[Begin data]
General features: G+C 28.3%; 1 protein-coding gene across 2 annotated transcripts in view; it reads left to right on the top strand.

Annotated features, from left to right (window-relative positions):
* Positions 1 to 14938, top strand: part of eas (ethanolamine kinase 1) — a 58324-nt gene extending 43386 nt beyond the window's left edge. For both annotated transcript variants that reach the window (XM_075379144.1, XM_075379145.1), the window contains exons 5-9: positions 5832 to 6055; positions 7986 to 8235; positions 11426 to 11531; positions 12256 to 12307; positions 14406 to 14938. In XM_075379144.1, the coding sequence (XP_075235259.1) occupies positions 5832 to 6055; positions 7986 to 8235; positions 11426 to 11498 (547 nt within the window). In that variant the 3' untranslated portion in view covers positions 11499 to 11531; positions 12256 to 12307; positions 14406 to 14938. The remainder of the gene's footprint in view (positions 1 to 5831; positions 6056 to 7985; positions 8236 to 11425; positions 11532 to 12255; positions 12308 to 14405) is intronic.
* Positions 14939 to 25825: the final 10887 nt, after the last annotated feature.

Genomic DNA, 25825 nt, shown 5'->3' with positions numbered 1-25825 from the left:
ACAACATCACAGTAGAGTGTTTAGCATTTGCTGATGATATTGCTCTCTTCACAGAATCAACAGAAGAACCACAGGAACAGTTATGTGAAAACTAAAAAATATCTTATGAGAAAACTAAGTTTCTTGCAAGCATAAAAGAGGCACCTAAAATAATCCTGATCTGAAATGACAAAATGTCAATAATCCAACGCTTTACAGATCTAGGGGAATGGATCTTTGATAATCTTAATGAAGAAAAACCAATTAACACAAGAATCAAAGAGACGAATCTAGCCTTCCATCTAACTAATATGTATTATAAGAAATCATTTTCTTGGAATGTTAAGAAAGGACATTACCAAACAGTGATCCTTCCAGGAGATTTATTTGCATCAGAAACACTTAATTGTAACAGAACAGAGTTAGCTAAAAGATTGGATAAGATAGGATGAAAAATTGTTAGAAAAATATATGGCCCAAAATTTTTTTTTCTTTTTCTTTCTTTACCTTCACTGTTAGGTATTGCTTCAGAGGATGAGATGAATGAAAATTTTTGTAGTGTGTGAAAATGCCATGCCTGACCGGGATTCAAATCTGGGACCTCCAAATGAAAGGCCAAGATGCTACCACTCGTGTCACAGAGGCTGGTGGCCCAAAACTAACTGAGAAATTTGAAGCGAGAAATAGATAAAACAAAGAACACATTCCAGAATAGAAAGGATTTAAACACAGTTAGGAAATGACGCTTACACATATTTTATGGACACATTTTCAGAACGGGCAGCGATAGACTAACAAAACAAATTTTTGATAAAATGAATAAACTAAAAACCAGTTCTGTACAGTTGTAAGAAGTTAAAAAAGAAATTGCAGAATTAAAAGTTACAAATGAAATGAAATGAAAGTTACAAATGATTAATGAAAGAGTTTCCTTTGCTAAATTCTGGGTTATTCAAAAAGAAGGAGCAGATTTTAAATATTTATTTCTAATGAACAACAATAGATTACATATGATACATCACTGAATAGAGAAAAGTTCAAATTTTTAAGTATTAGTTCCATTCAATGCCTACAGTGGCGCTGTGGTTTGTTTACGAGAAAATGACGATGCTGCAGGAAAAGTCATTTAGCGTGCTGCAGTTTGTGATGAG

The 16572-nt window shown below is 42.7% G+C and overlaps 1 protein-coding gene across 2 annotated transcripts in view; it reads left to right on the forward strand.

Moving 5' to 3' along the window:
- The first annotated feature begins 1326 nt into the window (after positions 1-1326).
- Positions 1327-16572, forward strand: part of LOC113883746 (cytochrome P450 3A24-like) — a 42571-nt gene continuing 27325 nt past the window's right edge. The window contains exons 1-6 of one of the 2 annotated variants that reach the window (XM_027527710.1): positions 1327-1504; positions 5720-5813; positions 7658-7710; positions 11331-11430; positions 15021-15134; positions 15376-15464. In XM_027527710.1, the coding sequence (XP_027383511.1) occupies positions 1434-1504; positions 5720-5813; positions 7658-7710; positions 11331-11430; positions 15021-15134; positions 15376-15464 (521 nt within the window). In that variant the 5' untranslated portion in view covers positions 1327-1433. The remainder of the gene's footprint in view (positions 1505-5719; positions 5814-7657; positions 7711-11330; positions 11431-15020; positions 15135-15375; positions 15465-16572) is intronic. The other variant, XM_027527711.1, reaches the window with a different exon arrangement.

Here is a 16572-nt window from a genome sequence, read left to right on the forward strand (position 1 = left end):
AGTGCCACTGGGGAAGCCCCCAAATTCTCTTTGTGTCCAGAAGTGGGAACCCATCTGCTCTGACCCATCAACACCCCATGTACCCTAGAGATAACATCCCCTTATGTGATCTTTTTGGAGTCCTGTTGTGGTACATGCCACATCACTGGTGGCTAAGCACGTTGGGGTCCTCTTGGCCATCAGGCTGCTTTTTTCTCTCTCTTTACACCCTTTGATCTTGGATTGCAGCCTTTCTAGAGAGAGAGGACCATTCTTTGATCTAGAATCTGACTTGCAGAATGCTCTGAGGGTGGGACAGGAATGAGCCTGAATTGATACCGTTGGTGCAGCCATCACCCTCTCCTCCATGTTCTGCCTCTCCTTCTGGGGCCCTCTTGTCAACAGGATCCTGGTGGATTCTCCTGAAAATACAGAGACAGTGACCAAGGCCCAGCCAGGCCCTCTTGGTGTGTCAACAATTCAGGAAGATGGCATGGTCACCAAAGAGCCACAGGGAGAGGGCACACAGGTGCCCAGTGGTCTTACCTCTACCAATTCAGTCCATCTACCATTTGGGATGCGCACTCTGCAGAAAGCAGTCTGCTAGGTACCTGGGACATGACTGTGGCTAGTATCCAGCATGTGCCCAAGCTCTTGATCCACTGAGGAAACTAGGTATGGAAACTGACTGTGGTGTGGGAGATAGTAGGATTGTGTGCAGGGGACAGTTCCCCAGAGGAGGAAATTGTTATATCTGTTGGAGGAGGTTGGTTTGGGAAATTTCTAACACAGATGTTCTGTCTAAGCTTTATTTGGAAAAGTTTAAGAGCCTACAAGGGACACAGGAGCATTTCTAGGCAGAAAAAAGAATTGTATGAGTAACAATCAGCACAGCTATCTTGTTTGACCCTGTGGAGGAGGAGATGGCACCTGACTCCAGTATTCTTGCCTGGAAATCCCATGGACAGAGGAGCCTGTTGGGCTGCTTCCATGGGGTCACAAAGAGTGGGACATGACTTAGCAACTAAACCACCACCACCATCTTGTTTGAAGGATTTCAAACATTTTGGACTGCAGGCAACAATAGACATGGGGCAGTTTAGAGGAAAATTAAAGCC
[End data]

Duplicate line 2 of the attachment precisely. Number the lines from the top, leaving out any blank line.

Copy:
Annotated features, from left to right (window-relative positions):